Classic and Contemporary Buddhist Works

The Connected Discourses of the Buddha - Selections

Chapter 35. Saḷāyatanasaṃyutta: Connected Discourses on the Six Sense Bases
Division I. The Root Fifty

II. The Pairs

13 (1) Before My Enlightenment (1) 
At Sāvatthī. “Bhikkhus, before my enlightenment, [7] while I was still a bodhisatta, not yet fully enlightened, it occurred to me: ‘What is the gratification, what is the danger, what is the escape in the case of the eye? What is the gratification, what is the danger, what is the escape in the case of the ear … the nose … the tongue … the body … the mind?’
    “Then, bhikkhus, it occurred to me: ‘The pleasure and joy that arise in dependence on the eye: this is the gratification in the eye. That the eye is impermanent, suffering, and subject to change: this is the danger in the eye. The removal and abandonment of desire and lust for the eye: this is the escape from the eye.
    “‘The pleasure and joy that arise in dependence on the ear … the nose … the tongue … the body … the mind: this is the gratification in the mind. That the mind is impermanent, suffering, and subject to change: this is the danger in the mind. The removal and abandonment of desire and lust for the mind: this is the escape from the mind.’
    “So long, bhikkhus, as I did not directly know as they really are the gratification, the danger, and the escape in the case of these six internal sense bases, I did not claim to have awakened to the unsurpassed perfect enlightenment in this world with its devas, Māra, and Brahmā, in this generation with its ascetics and brahmins, its devas and humans. But when I directly knew all this as it really is, then I claimed to have awakened to the unsurpassed perfect enlightenment in this world with … its devas and humans.5 [8]
    “The knowledge and vision arose in me: ‘Unshakable is my liberation of mind; this is my last birth; now there is no more renewed existence.’”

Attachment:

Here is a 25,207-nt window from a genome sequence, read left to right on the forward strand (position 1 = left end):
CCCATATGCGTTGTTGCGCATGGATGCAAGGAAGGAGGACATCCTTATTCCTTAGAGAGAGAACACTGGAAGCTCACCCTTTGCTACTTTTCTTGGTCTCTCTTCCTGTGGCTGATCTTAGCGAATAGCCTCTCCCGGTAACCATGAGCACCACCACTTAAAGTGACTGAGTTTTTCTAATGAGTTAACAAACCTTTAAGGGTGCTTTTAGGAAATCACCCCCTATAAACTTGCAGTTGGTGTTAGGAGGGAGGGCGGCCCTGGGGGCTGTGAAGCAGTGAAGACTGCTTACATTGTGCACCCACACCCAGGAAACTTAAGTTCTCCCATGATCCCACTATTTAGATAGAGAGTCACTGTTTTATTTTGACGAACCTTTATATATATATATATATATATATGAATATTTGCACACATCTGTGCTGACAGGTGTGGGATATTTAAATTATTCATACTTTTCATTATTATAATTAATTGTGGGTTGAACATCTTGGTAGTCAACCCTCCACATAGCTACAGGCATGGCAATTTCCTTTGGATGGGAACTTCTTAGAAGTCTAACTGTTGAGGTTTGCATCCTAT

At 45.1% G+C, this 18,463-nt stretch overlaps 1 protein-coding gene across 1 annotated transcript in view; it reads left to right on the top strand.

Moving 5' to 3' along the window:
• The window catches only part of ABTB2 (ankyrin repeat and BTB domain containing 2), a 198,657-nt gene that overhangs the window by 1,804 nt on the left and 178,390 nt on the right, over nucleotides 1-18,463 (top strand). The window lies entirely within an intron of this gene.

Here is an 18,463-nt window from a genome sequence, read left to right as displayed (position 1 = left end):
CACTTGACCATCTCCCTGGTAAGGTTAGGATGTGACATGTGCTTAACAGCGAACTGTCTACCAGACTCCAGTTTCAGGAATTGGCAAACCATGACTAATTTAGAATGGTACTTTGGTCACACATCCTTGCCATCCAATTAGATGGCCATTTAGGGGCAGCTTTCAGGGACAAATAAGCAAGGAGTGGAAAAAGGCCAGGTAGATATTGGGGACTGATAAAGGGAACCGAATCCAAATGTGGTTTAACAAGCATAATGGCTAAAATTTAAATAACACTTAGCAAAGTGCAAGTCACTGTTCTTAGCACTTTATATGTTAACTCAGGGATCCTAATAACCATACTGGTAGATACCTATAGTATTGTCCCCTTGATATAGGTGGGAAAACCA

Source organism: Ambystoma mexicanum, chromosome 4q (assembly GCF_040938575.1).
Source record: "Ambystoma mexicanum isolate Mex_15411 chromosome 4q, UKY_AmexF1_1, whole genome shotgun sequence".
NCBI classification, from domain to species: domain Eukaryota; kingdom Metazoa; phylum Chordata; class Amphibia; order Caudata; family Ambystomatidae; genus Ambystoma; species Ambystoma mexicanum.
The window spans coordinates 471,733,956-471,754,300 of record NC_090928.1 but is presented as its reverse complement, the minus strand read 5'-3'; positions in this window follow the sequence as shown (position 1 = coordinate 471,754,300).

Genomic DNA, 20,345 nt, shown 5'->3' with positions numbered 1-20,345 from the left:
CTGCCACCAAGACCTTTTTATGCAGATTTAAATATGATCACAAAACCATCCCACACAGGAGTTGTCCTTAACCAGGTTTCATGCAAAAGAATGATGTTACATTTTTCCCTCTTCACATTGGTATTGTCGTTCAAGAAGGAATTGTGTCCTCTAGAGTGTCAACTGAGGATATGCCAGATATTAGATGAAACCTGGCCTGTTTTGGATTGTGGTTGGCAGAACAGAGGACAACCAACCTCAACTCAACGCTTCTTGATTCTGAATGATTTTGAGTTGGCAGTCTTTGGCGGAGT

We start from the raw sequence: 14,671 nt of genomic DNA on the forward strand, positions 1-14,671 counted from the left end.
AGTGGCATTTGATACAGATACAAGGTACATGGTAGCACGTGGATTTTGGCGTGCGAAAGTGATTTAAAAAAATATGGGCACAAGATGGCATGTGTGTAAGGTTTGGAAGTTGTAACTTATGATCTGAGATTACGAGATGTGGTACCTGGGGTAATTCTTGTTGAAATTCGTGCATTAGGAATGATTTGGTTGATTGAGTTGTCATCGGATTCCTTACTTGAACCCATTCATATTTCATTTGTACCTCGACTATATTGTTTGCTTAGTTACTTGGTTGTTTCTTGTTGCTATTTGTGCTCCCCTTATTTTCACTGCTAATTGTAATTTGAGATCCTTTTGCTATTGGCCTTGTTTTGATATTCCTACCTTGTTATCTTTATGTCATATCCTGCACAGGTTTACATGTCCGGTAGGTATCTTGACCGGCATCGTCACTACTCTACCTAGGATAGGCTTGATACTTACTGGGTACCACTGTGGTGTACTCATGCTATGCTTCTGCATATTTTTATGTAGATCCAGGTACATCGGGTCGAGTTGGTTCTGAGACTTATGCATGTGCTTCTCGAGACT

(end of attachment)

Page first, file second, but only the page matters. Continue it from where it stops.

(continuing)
14 (2) Before My Enlightenment (2)
(The same is repeated for the six external sense bases.)

15 (3) Seeking Gratification (1)
“Bhikkhus, I set out seeking the gratification in the eye. Whatever gratification there is in the eye—that I discovered. I have clearly seen with wisdom just how far the gratification in the eye extends. [9]
    “Bhikkhus, I set out seeking the danger in the eye. Whatever danger there is in the eye—that I discovered. I have clearly seen with wisdom just how far the danger in the eye extends.
    “Bhikkhus, I set out seeking the escape from the eye. Whatever escape there is from the eye—that I discovered. I have clearly seen with wisdom just how far the escape from the eye extends.
    “Bhikkhus, I set out seeking the gratification in … the danger in … the escape from the ear … the nose … the tongue … the body … the mind. Whatever escape there is from the mind—that I discovered. I have clearly seen with wisdom just how far the escape from the mind extends.
    “So long, bhikkhus, as I did not directly know as they really are the gratification, the danger, and the escape in the case of these six internal sense bases, I did not claim to have awakened to the unsurpassed perfect enlightenment in this world with its devas, Māra, and Brahmā, in this generation with its ascetics and brahmins, its devas and humans. But when I directly knew all this as it really is, then I claimed to have awakened to the unsurpassed perfect enlightenment in this world with … its devas and humans.